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The problem with management education in India

The problem with management education in India

Schools are evaluated based on how quickly students get placed and how big their pay packets are. Thus, greed is inculcated at an age when idealism should be.

S.L. Rao
S.L. Rao

Management is a much sought-after field for Indians. Today, the best and brightest students want to study management because it is a sure way to well-paid jobs with great prospects for advancement. In 2008-09, there were over 102,000 students studying for a Masters of Business Administration or its equivalent. But are management schools up to the challenge of providing able recruits to companies that need them the most?

The short answer is no. Many of the 2,000 or so management schools recognised by the All India Council for Technical Education (AICTE) have minimal faculty, most of whom have little practical experience in management and who undertake little research of decent quality. Also, a scant 250-300 management schools allow themselves to be rated—something that would make for easy assessment. Management schools should be at the apex of management education, for older students with work experience, but that isn’t so today.

Moreover, instead of focussing just on B-schools, it is vital to improve other education streams like commerce education, and management orientation in professional courses like accounting and secretarial studies. These constitute the base for the thousands of managers in Indian enterprises who need grounding to make an early and positive contribution as managers.

However, the most serious problem with management today concerns the placement of B-school graduates. In 2007, there were 12,500 or so unlisted companies in India— including public sector firms, banks, financial enterprises and service companies. The top 75 of these compare with the best of the listed companies. Most of the others, however, show poor performance in sales growth, profit ratios and consistency in overall performance—but that is where management graduates should be found playing a positive role.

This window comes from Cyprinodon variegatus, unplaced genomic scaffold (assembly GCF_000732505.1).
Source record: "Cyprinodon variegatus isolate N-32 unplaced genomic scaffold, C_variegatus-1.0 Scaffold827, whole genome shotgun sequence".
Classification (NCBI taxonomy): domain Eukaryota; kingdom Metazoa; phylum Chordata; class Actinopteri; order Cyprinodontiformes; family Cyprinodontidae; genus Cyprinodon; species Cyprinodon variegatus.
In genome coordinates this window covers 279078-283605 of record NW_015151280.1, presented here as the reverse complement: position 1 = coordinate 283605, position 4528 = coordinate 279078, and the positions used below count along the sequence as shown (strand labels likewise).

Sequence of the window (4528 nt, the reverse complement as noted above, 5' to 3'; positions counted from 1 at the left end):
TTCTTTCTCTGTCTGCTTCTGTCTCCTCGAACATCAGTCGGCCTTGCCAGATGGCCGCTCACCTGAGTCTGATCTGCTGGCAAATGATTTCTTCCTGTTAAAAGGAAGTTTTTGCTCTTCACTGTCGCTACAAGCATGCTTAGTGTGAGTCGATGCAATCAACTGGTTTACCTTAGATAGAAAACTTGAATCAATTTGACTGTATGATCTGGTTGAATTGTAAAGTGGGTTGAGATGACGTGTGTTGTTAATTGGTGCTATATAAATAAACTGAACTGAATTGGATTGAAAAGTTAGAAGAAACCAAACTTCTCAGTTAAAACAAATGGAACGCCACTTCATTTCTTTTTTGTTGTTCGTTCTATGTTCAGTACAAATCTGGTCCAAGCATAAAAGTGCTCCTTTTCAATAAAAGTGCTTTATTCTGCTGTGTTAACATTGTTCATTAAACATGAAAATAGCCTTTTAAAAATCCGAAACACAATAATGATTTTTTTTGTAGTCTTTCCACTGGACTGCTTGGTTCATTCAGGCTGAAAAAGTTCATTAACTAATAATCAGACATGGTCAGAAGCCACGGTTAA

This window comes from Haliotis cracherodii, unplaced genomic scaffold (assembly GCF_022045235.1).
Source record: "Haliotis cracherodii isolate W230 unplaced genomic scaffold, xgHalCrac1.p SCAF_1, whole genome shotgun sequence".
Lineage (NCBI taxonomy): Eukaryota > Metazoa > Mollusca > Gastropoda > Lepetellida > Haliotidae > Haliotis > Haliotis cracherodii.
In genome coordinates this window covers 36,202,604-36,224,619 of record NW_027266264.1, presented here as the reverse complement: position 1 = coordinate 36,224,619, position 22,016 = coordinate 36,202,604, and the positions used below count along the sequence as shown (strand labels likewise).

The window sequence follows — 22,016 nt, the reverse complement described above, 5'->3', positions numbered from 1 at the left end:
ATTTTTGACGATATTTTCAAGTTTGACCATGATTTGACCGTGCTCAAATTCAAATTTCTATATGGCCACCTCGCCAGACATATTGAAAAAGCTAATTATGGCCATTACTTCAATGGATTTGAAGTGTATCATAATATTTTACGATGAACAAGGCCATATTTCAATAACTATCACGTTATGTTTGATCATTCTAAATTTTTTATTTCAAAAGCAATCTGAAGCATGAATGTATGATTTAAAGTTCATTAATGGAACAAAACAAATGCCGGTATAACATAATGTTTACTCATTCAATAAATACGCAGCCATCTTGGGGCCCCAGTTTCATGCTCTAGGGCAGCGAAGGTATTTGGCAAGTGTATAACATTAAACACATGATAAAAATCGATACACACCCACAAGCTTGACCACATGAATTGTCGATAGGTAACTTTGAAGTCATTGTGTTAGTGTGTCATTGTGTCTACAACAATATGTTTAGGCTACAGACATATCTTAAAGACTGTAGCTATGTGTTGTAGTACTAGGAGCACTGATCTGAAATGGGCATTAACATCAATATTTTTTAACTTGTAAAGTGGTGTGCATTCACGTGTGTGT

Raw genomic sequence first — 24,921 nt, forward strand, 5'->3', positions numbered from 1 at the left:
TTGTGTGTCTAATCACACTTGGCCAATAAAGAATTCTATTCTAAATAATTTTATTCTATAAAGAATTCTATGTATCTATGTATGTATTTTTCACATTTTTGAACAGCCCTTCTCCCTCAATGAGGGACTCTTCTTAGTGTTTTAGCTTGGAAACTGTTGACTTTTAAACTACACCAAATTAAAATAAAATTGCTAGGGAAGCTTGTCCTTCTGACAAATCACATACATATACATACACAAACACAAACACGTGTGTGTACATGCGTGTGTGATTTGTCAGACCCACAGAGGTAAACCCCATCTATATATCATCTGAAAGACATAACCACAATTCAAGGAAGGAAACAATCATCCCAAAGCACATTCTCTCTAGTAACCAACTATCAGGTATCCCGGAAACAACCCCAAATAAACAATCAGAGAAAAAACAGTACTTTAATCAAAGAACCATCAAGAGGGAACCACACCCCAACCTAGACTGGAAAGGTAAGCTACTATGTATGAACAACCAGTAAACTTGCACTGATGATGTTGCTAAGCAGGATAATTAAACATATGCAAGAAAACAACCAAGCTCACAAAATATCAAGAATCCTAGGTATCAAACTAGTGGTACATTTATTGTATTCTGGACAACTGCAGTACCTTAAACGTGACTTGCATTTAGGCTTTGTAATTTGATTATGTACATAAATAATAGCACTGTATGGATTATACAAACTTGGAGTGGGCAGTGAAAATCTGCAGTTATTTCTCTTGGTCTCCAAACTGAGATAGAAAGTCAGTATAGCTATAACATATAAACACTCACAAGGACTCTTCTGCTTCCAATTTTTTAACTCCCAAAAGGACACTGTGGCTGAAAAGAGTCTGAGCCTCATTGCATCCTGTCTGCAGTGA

Having been associated with over 35 companies over the decades, I have noticed that most holders of MBA degrees are targeting—and are targeted by—consultancy firms, multinationals and finance outfits. The huge requirement of the rest of industry, including infrastructure services, real estate, small scale units, NBFCs and educational organisations, amongst others, are largely met by graduates and post graduates in commerce, economics and engineering.

The small number of management graduates in relation to the total need produces another problem: it makes many of them feel superior and arrogant. They complete MBAs in their early 20s and often get multiple job offers. Monthly remunerations can get as high as Rs 5 lakh a month. These schools are evaluated by the media, employers and students based on how quickly students get placed and how big their pay packets are. Thus, greed is inculcated at an age when idealism should be.

Sumantra Ghoshal identified this, saying: “We as business school faculty—need to own up (that)… it is our theories and ideas that have done much to strengthen the management practices we are all so loudly condemning.” Recent excesses in the US and elsewhere, especially in the financial sector, involved many MBAs and had roots in ideas developed in business schools.

If managers seek ever-more inventive ways of boosting share prices, paying themselves over the odds for doing so and offloading the costs on to society, they are just doing what B-school courses on strategy, transaction cost economics and agency theory have taught them— which is to maximise the value of a company, product and themselves. Management education must focus on society and social good, not merely on building corporate bottom lines at any cost.

S.L. Rao is author of From Servants to Masters: The Evolution of Professional Management in India